Take the 2-minute tour ×
Super User is a question and answer site for computer enthusiasts and power users. It's 100% free, no registration required.

The tutorial mentions that the Ex-mode is for batch processing. Since it is a nuisance, rather than a tool, for me, I would like to see some practical examples. Who uses it? Why?

What is the EX-mode for batch processing for?

share|improve this question

migrated from stackoverflow.com Aug 13 '09 at 19:46

This question came from our site for professional and enthusiast programmers.

    
@Masi: link your accounts so migrated posts will be associated with your SU account after migration. –  Greg Hewgill Aug 13 '09 at 20:32
    
@Greg: Thank You. –  Masi Aug 13 '09 at 22:35

2 Answers 2

up vote 20 down vote accepted

Ex-Mode is mostly for performing the same action on a number of files.

Say you have 25 .html files all with:

<a href="/home.html"> ...

Instead of opening each one of those, you could use Ex-mode to change it all to index.html:

vim -E -s bob.html <<-EOF
   :%substitute/home.html/index.html/
   :update
   :quit
EOF
share|improve this answer
4  
A full —and more terse— implementation would be for file in *.html; do vim -es -c '%s/home\.html/index.html/g' -c wq "$file"; done. –  intuited Oct 26 '10 at 6:45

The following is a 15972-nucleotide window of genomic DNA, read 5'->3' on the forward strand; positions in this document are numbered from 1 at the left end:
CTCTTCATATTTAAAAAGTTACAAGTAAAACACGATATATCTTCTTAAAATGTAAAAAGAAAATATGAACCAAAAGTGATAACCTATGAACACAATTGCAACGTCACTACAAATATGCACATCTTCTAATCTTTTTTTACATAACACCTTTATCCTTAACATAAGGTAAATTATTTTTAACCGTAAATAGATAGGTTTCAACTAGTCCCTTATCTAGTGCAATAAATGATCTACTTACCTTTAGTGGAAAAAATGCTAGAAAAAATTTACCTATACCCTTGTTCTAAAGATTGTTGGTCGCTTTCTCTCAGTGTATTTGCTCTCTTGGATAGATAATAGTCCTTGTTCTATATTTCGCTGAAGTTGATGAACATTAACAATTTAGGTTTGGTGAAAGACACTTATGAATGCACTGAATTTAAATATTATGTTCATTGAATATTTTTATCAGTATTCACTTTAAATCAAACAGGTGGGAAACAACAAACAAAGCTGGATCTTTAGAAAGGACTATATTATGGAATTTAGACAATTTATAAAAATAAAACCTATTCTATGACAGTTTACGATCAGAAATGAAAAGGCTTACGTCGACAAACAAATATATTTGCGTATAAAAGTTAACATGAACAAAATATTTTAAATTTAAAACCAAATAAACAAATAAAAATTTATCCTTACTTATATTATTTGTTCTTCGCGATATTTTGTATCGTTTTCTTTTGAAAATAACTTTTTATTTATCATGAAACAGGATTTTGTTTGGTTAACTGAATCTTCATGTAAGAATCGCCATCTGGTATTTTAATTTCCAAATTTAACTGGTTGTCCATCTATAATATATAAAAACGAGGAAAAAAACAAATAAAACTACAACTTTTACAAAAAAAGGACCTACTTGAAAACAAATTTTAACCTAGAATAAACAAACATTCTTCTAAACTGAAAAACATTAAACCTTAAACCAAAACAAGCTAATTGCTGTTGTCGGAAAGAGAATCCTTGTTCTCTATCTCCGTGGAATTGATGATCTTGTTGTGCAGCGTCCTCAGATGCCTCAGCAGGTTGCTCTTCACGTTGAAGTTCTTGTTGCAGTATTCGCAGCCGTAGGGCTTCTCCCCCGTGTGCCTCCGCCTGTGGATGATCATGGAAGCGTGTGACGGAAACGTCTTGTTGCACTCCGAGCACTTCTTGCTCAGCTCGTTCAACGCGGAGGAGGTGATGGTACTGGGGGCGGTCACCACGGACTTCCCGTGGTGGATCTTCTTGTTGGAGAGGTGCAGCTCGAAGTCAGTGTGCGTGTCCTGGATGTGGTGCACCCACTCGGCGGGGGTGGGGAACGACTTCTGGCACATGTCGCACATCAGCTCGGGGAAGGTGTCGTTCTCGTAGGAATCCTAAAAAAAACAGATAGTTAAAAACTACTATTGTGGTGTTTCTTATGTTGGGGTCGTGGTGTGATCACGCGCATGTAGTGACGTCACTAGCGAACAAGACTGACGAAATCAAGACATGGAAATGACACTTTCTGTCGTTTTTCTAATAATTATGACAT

As of the recent 7.3 which as persistent undo support, ex mode and other forms of vim batch processing is superior to other non-vim methods, since it will not clobber the undo history.

Adding: 'persistent undo' if enabled, keeps all changes to a file (up to a limit) in the undo history, across vim editing sessions. If the file is edited by an external program, vim will reset the undo history when detecting by checksum that it has changed. vim -E will allow you to batch-edit a file and the edit will be in the undo history.

share|improve this answer
1  
This seems quite far-fetched, but it's for sure reasonable and clever! +1 –  Tarrasch Jul 31 '12 at 14:04

Your Answer

 
discard

By posting your answer, you agree to the privacy policy and terms of service.

Not the answer you're looking for? Browse other questions tagged or ask your own question.